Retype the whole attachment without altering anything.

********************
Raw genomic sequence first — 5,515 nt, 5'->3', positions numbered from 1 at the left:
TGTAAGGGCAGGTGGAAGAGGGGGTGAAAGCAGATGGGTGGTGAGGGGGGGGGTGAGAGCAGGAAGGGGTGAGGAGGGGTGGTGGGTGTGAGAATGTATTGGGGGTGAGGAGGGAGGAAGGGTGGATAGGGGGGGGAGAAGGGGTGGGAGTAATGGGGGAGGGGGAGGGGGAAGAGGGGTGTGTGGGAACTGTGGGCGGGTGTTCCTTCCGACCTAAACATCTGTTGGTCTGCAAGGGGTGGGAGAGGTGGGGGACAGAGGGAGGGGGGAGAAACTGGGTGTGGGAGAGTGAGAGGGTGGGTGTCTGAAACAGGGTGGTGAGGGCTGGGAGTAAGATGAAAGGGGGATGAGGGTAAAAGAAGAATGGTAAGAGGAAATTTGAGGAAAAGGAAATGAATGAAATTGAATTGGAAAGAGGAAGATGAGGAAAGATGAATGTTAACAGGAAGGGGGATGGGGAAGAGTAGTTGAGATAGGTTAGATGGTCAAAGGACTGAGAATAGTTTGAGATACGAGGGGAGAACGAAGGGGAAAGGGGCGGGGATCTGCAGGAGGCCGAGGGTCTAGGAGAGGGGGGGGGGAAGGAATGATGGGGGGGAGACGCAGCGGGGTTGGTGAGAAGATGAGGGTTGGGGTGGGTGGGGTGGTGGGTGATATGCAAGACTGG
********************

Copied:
Raw genomic sequence first — 5,515 nt, 5'->3', positions numbered from 1 at the left:
TGTAAGGGCAGGTGGAAGAGGGGGTGAAAGCAGATGGGTGGTGAGGGGGGGGGTGAGAGCAGGAAGGGGTGAGGAGGGGTGGTGGGTGTGAGAATGTATTGGGGGTGAGGAGGGAGGAAGGGTGGATAGGGGGGGGAGAAGGGGTGGGAGTAATGGGGGAGGGGGAGGGGGAAGAGGGGTGTGTGGGAACTGTGGGCGGGTGTTCCTTCCGACCTAAACATCTGTTGGTCTGCAAGGGGTGGGAGAGGTGGGGGACAGAGGGAGGGGGGAGAAACTGGGTGTGGGAGAGTGAGAGGGTGGGTGTCTGAAACAGGGTGGTGAGGGCTGGGAGTAAGATGAAAGGGGGATGAGGGTAAAAGAAGAATGGTAAGAGGAAATTTGAGGAAAAGGAAATGAATGAAATTGAATTGGAAAGAGGAAGATGAGGAAAGATGAATGTTAACAGGAAGGGGGATGGGGAAGAGTAGTTGAGATAGGTTAGATGGTCAAAGGACTGAGAATAGTTTGAGATACGAGGGGAGAACGAAGGGGAAAGGGGCGGGGATCTGCAGGAGGCCGAGGGTCTAGGAGAGGGGGGGGGGAAGGAATGATGGGGGGGAGACGCAGCGGGGTTGGTGAGAAGATGAGGGTTGGGGTGGGTGGGGTGGTGGGTGATATGCAAGACTGG